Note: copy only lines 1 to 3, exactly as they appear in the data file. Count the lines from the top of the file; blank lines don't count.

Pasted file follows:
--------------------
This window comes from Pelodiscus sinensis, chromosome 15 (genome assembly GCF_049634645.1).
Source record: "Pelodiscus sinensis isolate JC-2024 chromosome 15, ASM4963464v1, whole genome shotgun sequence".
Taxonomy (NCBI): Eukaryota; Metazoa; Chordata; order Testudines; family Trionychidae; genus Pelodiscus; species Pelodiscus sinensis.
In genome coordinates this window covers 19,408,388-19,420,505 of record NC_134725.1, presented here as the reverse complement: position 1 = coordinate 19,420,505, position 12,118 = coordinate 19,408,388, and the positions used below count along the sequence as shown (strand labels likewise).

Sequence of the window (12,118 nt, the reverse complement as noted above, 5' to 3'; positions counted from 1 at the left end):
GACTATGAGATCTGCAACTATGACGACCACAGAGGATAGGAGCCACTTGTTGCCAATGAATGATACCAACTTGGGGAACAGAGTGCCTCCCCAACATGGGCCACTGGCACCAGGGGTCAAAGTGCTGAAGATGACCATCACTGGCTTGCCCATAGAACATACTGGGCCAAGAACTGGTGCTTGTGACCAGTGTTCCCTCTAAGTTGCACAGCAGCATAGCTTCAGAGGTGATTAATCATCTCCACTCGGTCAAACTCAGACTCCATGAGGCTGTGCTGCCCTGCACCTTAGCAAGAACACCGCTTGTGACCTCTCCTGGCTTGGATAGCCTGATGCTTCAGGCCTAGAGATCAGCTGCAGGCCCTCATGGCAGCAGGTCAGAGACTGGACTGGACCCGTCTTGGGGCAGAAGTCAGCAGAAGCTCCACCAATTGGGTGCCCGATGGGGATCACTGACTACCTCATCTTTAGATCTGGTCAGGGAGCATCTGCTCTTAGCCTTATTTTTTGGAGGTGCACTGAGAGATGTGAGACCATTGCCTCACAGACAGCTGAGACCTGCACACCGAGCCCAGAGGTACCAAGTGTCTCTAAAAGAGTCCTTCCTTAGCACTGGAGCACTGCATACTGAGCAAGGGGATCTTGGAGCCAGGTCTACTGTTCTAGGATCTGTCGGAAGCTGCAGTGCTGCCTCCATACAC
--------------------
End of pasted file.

This window comes from Pelodiscus sinensis, chromosome 15 (genome assembly GCF_049634645.1).
Source record: "Pelodiscus sinensis isolate JC-2024 chromosome 15, ASM4963464v1, whole genome shotgun sequence".
Taxonomy (NCBI): Eukaryota; Metazoa; Chordata; order Testudines; family Trionychidae; genus Pelodiscus; species Pelodiscus sinensis.